[N]ew evidence undermines Mr. Capote’s claim that his best seller was an “immaculately factual” recounting of the bloody slaughter of the Clutter family in their Kansas farmhouse. It also calls into question the image of Mr. Dewey as the brilliant, haunted hero.
As I mentioned in a previous post on this book, I’ve got some interest in the accuracy of In Cold Blood, having spent the bulk of my senior year in college researching and writing my honor’s thesis on it.
The Dewey allegations are nothing new, and frankly I find some of the WSJ piece’s implications reductive (such as—unless I’m misreading here—an apparent motivation for the movie contract). The main thrust of my honor’s thesis was that In Cold Blood, despite not being “immaculately factual” (as Capote claimed) still conformed to a lot of the norms of classic journalistic objectivity.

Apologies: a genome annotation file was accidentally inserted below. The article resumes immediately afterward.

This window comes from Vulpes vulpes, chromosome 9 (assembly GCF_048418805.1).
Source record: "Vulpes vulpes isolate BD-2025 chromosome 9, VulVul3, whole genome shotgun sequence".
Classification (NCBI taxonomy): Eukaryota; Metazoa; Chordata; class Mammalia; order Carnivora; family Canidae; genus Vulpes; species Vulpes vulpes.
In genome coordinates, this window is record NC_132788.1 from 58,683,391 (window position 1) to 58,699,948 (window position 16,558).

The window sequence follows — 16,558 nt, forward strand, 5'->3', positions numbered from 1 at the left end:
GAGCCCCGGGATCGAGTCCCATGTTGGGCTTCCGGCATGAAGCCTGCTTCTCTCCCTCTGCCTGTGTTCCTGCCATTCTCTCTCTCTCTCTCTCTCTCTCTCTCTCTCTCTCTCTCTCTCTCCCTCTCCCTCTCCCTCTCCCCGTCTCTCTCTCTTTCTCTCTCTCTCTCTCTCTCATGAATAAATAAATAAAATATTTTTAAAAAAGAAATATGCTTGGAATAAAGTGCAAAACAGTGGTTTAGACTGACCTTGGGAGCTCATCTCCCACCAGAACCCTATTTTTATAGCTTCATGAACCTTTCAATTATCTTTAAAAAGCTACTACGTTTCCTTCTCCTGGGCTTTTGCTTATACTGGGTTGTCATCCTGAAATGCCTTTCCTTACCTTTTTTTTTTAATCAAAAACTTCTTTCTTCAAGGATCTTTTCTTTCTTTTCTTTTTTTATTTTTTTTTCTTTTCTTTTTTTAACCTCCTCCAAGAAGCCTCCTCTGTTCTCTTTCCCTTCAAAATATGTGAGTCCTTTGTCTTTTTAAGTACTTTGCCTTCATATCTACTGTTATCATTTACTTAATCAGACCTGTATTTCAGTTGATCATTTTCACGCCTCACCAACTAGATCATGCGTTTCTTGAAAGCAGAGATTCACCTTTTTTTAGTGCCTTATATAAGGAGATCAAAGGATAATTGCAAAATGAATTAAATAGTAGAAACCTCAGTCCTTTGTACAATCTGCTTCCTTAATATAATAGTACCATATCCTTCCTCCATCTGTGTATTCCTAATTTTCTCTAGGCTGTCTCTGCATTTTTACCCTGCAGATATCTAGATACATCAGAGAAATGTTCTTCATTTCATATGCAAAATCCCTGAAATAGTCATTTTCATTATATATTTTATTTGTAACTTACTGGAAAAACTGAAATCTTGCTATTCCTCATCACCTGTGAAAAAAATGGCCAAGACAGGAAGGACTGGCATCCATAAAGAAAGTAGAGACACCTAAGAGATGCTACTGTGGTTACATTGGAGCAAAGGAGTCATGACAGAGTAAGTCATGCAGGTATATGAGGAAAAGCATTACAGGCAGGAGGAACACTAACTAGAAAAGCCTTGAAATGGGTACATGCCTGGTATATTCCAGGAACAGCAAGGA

I’m not sure if this evidence, if true, changes much of that—the chapters the WSJ labels as “crucial” aren’t, really, much more “crucial” than dozens of other scenes in the book—but it is an interesting revelation nonetheless.